What early career advice can you give to current UR students studying history?

Unless you know what you want to do, be willing to explore your career options. Always look for opportunities to intersperse your historical knowledge into your current field. It is easy in a field such as the arts, but even if you work in a bank or a factory, learn the history of your company. It may serve you well in the future, and may link you to some other fascinating historical events and times that you are interested in learning more about.

What do you do now and why did you choose this career? Where would you like to be in five years?

My current career is one of opportunity. I got it through great recommendations from people I already knew inside the company. It has given me an opportunity to work in the for-profit world and gain some insight into a totally different way and focus of doing business. In five years, I hope to take this knowledge and be back in the not-for-profits, hopefully helping them become a community force to be reckoned with. I also hope to continue to develop and explore my love for history by continuing to expose myself to the things that the areas I live in have to offer.

Spotlight on Humanities Alumni: Mary O’Brien

o'brienName: Mary O’Brien

Occupation: Communications

Education (UR and additional): BA (English/Minor in Journalism), University of Rochester, 2003; MBA, University at Albany – SUNY, 2009

Current city/state of residence: Slingerlands, NY


Why did you choose to attend the University of Rochester?

Rush Rhees Library and awesome financial aid.

When and how did you choose your major?

I entered U of R as a biology (pre-med) major. It took me three semesters to be positive it wasn’t for me. It was a difficult decision, and one that I wish I’d made before that unfortunate grade in organic chemistry, but I ultimately became an english major. While still headstrong and committed to bio, I received encouragement from Professor David Bleich – he was right. I looked forward to my English classes while dreading long hours in lab. Listen to yourself. I also got a journalism minor. (Memmott – I use the inverted pyramid on a daily basis – thanks!)

What activities were you involved in as a student and what did you gain from them?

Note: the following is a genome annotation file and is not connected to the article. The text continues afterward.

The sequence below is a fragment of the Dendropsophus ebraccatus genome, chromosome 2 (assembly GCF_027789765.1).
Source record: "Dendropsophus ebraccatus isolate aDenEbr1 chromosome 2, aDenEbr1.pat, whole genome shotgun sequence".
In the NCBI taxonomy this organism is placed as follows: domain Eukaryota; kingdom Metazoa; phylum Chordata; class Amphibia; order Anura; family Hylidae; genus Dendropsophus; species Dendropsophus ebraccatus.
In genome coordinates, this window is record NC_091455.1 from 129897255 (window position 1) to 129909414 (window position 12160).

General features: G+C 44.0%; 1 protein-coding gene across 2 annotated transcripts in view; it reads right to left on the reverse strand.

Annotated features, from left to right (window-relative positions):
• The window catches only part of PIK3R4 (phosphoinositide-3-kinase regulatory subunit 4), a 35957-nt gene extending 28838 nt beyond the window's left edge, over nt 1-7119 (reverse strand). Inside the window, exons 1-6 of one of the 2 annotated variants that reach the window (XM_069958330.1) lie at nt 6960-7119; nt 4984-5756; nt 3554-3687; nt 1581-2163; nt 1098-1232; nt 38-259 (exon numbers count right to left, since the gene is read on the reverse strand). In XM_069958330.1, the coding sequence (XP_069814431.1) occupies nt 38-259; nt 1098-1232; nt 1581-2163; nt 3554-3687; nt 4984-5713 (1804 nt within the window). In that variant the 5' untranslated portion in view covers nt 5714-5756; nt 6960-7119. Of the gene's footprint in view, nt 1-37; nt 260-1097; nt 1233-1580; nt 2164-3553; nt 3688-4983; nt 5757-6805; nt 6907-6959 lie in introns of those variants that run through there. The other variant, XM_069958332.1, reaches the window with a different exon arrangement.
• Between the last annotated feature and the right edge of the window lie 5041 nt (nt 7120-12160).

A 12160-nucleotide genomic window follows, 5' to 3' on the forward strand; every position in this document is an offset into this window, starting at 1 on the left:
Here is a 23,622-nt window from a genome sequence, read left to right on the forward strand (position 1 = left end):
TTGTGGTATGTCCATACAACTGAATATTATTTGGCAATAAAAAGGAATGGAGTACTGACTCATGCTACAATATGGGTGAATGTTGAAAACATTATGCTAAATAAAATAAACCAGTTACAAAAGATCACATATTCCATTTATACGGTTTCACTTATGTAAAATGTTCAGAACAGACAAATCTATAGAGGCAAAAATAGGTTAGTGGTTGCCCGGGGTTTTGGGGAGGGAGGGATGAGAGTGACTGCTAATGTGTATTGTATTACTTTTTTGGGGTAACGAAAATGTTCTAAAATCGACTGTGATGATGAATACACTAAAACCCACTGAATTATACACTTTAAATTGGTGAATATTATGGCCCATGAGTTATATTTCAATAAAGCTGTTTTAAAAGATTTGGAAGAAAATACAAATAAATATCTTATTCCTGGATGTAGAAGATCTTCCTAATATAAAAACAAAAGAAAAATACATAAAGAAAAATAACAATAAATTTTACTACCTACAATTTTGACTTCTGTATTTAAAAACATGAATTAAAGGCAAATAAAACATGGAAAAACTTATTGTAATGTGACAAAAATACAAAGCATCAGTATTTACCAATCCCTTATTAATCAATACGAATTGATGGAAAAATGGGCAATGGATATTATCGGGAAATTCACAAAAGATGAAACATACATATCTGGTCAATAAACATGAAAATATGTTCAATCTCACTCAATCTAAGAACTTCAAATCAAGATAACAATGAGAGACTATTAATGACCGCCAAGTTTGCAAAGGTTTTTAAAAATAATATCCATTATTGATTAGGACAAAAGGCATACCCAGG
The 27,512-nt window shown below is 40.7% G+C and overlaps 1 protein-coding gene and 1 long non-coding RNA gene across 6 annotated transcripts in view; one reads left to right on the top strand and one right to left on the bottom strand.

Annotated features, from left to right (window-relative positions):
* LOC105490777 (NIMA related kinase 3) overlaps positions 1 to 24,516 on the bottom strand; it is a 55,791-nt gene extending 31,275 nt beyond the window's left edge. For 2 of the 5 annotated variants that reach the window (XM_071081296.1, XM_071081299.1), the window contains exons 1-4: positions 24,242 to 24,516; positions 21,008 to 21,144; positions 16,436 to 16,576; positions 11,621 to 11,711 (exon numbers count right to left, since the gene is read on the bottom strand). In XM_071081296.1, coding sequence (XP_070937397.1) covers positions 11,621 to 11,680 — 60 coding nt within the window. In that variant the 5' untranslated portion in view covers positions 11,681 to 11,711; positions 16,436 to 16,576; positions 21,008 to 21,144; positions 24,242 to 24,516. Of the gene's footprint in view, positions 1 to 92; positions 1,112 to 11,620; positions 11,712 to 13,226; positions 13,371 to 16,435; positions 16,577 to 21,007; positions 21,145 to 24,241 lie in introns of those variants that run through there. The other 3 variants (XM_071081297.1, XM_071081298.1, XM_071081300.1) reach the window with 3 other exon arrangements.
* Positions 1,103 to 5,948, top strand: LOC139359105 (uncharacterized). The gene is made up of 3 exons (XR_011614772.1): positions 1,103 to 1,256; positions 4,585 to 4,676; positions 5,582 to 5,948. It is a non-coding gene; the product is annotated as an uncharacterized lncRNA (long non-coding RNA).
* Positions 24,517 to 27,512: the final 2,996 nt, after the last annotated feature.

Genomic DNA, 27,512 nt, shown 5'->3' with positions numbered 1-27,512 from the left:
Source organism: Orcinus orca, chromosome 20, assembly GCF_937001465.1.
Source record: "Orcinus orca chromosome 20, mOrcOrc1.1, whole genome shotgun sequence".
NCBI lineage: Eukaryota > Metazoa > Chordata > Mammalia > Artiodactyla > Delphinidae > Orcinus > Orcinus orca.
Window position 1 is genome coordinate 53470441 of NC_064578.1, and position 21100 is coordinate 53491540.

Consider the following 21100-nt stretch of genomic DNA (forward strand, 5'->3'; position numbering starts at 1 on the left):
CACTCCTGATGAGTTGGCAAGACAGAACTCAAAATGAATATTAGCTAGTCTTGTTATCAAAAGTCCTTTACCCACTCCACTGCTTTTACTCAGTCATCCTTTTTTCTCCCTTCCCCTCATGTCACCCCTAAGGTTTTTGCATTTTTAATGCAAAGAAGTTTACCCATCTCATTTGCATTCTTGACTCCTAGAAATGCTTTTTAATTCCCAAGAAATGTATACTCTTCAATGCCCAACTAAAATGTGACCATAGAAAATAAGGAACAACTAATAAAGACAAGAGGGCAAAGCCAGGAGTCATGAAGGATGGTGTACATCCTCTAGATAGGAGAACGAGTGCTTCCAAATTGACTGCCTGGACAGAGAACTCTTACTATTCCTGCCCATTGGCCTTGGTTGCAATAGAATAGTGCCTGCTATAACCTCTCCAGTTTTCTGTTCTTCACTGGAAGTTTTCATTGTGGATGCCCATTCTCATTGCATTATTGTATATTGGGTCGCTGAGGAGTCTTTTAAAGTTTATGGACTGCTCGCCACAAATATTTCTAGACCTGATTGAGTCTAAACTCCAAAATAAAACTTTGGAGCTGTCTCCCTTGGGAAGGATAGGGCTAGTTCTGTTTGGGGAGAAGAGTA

I was active in my sorority, Delta Gamma, as well as the Panhellenic Association. My time in DG taught me about loyalty and philanthropy, as well as time management. I also made incredible friends. As President of Panhel, I had direct contact with administrators, practiced dreaded public speaking, learned about crisis management, and gained leadership experience – all critical skills in the workplace. I also spent a lot of time at Pellegrino’s and watching Sex and the City DVDs – thank you Anderson 740 & Fairchild 410.

What did you do immediately after graduation? How did you decide to take that path?

Immediately after graduation I returned to Albany and went back to my summer job at the New York Summer School of the Arts.  I was able to keep working there until I started my first “real job” in January as an Editorial Assistant at a publishing company. I worked at the publishing company for several years ending my time there as a Product Manager working on products for the professional health care market.

What do you do now and why did you choose this career?

I currently work in the corporate communications office of a health care system – the perfect place for a former pre-med English major with an MBA. Several of my jobs led me to my current position including my time in health care publishing and a two year stint in the University Health Promotion office. I get to write and edit, contribute to committees, interact with vendors, clinicians, and the community. Every day can be different from the last which keeps things interesting.

How do you balance your work and personal life?

Know what is most important to you and define your version of success accordingly. I’ve had different priorities at different times since graduation – work, family, grad school, relationships – and as they change you have to make adjustments.

How are you still connected with the University?

I am a UR Involved volunteer. I have enjoyed meeting with prospective students, making congratulatory phone calls, and meeting other alumni and parents. I was on our five- and 10-year reunion planning committees. I have been to very fortunate to stay in touch with friends and return to campus several times over the years.

Spotlight on Humanities and Natural Sciences Alumni: Katie Hiler

hilerName: Kathryn Hiler

Occupation: Graduate Student

Education (UR and additional): (’09) B.A in Brain and Cognitive Science; B.A in English Literature

Current city/state/country of residence: New York, NY


When and how did you choose your major(s)?